Thus far, three state consumer class action lawsuits and two independent federal suits have been filed citing false advertising and the misleading of consumers. The first to file suit was Merisant Worldwide Inc., the makers of the low-calorie sweetener Equal. The second federal suit was filed by The Sugar Association, a trade organization that represents the US sugar-cane and sugar-beet industries.
Merisant’s lawsuit states, “Splenda is not natural in any sense of the word.” James Murphy, counsel for The Sugar Association, says, “[McNeil Nutritional] is misinforming consumers about the reality of the chlorinate product Splenda.” Both parties point an accusing finger at McNeil’s Splenda ad campaign slogan: “Made with sugar, so it tastes like sugar.”
Sour Industry War
Lan Lai-Minh, Director of Commun-ications for McNeil Consumer Health-care at the Canadian headquarters in Guelph, Ontario, said in a telephone interview, “Nowhere do we say that Splenda is natural.”
It is a fact that Splenda is made from sugar and that it tastes like sugar. It’s also a fact that Splenda, which has been on the market since 1991 in Canada, has become the number one sugar substitute. On US shelves since 1998, Splenda has gained more than half of the US market in the last four years. Lai-Minh says the legal action taken against McNeil “appears to be in reaction to the success of Splenda.”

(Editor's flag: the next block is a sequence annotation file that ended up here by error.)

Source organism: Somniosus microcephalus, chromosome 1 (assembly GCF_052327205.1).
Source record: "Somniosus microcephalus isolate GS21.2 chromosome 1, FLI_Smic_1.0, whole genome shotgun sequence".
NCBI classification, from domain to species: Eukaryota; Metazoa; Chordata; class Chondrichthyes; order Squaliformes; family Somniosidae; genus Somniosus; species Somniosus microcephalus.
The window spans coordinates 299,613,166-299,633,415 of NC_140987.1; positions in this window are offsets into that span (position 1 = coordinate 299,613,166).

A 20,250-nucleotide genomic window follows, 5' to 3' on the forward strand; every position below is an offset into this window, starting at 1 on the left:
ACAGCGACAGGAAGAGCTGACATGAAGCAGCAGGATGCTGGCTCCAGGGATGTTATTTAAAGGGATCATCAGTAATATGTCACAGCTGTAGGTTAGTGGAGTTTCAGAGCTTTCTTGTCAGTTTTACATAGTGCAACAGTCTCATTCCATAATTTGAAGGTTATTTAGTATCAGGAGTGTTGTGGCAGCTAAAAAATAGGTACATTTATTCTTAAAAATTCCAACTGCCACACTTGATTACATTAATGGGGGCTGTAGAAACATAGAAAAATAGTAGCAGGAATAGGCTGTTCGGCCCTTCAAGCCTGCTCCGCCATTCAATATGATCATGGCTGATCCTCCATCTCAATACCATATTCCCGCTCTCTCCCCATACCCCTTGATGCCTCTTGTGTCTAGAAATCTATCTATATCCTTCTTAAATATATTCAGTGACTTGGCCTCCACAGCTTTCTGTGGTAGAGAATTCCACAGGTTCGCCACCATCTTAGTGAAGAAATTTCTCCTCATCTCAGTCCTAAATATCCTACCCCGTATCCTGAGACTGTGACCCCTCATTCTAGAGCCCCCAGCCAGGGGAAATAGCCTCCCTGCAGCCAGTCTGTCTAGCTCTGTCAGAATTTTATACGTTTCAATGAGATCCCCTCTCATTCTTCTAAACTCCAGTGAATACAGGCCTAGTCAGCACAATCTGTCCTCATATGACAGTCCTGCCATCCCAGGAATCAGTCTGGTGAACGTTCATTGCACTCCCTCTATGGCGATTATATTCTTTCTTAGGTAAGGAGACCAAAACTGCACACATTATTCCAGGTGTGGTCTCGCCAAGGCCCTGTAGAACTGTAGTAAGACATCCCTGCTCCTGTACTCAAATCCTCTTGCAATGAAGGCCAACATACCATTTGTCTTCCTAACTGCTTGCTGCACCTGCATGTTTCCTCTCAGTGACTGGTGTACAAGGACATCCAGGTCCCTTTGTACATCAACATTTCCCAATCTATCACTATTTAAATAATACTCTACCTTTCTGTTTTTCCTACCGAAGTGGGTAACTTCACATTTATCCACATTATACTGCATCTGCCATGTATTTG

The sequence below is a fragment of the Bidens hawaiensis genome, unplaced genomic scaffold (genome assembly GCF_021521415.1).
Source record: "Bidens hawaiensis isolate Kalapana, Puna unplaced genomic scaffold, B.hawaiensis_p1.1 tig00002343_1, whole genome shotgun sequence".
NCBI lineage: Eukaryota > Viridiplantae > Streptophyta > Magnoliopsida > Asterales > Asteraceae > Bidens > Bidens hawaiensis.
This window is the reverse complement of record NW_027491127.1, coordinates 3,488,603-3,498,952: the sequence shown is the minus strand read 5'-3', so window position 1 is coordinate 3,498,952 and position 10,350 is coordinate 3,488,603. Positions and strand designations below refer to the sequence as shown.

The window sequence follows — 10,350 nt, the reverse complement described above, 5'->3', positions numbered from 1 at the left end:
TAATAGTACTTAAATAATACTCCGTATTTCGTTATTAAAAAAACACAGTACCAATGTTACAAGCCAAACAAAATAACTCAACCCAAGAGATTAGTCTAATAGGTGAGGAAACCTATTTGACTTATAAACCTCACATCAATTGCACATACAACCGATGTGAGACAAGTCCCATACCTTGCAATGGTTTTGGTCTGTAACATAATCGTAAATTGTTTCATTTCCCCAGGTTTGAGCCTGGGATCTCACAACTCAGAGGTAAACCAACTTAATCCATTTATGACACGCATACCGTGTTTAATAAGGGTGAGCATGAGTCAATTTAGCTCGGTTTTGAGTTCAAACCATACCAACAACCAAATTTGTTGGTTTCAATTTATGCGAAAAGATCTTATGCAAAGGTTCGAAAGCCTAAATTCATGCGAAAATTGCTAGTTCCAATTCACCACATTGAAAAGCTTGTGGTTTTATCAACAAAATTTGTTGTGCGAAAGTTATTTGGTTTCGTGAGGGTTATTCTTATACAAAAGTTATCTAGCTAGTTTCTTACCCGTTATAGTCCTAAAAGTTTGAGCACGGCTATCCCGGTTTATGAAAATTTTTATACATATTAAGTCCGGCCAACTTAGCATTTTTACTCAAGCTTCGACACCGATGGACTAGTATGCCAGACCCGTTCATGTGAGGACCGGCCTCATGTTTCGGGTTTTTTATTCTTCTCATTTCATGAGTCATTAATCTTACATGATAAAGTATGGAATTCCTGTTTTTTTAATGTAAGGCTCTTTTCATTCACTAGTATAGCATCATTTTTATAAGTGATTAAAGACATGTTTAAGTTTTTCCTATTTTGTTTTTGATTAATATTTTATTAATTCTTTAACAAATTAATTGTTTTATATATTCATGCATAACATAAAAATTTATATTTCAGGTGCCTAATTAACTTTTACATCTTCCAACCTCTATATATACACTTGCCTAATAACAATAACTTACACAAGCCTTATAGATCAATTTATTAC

Before reaching the courts, the battle began on the Internet with the launch of the “Truth about Splenda” website. The site–which is slick, convincing, and features a flavour of fear–is promoted as a public education campaign by a group of concerned consumers but is actually headed by The Sugar Association.
McNeil considers the sour attack on their sweetener a smear campaign in an attempt to boost the sale of sugar. In response, they are suing The Sugar Association and other defendants. The lawsuits have not scared off Coca-Cola Co., who will launch a Splenda-sweetened version of Diet Coke this year, making the sweetener even more available and popular.
Advertising aside, we know sucralose isn’t natural, but is it safe? Apart from the bad-mouthing of its competition, very few people are speaking out against sucralose. Alternative health guru Joseph Mercola provides a convincing account of why to avoid sucralose, including potential problems with thymus glands, liver, kidneys, spleen, growth rate, aborted or extended pregnancy, lowered red blood cell count, increased weight, and diarrhea. However, some of his information is outdated, exaggerated, and poorly supported, which damages his credibility with independent critics. Mercola does accurately point out a key argument in the debate: the long-term safety of sucralose is unknown.